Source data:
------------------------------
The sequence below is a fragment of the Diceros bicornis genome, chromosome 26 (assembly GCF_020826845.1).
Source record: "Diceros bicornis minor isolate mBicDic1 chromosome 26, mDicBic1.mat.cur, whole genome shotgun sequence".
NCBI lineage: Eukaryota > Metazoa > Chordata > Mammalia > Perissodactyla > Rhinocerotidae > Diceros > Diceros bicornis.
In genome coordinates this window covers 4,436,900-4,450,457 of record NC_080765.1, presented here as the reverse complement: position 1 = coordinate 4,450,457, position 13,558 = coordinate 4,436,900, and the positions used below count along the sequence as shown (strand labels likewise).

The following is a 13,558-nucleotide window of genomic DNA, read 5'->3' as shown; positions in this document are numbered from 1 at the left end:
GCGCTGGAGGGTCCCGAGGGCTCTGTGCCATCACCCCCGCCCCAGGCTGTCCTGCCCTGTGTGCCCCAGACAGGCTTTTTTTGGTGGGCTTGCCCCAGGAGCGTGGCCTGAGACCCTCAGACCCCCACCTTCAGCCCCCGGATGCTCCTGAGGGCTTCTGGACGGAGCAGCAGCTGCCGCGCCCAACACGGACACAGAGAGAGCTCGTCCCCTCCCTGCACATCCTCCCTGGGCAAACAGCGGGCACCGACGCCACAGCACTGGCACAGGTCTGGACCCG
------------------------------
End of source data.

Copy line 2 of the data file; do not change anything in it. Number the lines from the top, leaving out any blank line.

Source record: "Diceros bicornis minor isolate mBicDic1 chromosome 26, mDicBic1.mat.cur, whole genome shotgun sequence".